bq. It makes such a difference for me when I shut off the interruptions, even the ones that seem critically important, and set aside blocks of time to get work done.
Carolyn makes an excellent point about shutting off interruptions (hello Twitter!) but also alludes to the importance of items in your “to do” list. When you’re dealing with multiple responsibilities (eg. projects, clients) it’s not unusual to assume that each one considers itself to be the #1 priority, which doesn’t do you much good because obviously that’s not true. If everything is important then nothing is important.
Again this comes back to setting boundaries and expectations. For example, don’t immediately jump on responding to an email to put our a burning issue on a project. Gauge the necessary immediacy of it first and put it in the queue. Just because someone wants something right away doesn’t mean they actually _need it_ or should get it. Trust yourself to know if it’s really important to act or set it aside for later.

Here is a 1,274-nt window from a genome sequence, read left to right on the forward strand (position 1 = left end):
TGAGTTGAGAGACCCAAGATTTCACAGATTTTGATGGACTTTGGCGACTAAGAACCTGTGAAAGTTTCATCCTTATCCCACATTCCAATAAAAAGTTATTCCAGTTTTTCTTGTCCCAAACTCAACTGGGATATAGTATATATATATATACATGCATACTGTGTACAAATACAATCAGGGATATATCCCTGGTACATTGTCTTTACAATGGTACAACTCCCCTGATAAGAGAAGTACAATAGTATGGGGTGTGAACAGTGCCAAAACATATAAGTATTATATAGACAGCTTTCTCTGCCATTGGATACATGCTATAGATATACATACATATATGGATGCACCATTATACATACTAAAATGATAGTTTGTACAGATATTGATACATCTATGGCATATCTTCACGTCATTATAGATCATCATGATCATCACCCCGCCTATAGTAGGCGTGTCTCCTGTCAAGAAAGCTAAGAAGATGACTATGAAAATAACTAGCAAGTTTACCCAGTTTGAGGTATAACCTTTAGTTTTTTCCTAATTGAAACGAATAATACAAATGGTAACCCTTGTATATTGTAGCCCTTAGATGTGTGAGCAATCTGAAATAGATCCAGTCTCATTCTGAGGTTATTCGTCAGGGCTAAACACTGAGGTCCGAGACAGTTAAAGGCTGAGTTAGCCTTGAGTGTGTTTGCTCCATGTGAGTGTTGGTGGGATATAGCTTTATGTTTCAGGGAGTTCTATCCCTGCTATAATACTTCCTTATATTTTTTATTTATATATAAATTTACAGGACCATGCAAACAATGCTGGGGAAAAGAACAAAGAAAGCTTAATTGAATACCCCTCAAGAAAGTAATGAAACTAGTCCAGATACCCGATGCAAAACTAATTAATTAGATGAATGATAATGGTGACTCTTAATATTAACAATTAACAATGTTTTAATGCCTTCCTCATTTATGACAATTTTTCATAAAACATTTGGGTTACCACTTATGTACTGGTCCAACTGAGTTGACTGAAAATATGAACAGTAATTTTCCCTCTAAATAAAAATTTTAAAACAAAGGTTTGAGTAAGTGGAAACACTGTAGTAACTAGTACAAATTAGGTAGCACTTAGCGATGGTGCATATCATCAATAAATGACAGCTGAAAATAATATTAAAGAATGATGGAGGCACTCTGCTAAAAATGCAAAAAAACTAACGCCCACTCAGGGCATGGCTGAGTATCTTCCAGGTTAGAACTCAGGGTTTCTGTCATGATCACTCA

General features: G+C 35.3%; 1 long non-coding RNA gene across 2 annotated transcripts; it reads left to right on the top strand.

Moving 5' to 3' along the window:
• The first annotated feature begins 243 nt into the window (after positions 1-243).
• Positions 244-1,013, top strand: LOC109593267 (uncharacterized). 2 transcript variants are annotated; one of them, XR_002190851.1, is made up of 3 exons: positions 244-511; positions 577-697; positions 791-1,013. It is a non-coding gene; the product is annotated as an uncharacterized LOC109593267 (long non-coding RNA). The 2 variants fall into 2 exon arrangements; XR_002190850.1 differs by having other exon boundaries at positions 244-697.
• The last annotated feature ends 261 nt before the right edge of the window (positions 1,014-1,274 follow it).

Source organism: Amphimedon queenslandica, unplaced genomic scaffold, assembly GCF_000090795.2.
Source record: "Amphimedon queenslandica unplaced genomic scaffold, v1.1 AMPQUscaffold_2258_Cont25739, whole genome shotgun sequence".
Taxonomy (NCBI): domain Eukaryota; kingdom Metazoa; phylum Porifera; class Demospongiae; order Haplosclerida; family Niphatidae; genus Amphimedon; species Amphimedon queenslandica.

In regards to:
bq. ...the reality of modern life, namely that the largest part of your own destiny is determined by outside influences and that you are indeed, pretty helpless about this thing called life.
While I agree that we shape our own self-images, maybe too often, based on outside factors, I believe we absolutely can control these things for ourselves. How much they affect us, if at all, is entirely in our hands - we’re certainly not helpless.
Although it’s an existentialist point of view, what you are and what you want to be is up to you. If you want something badly enough, hard work and persistence can help you achieve it. But, and that’s a big “but”, there still need to be lines in the sand that you don’t cross and that others need to respect.
To use Carolyn’s beautiful phrasing: “be vigilant”.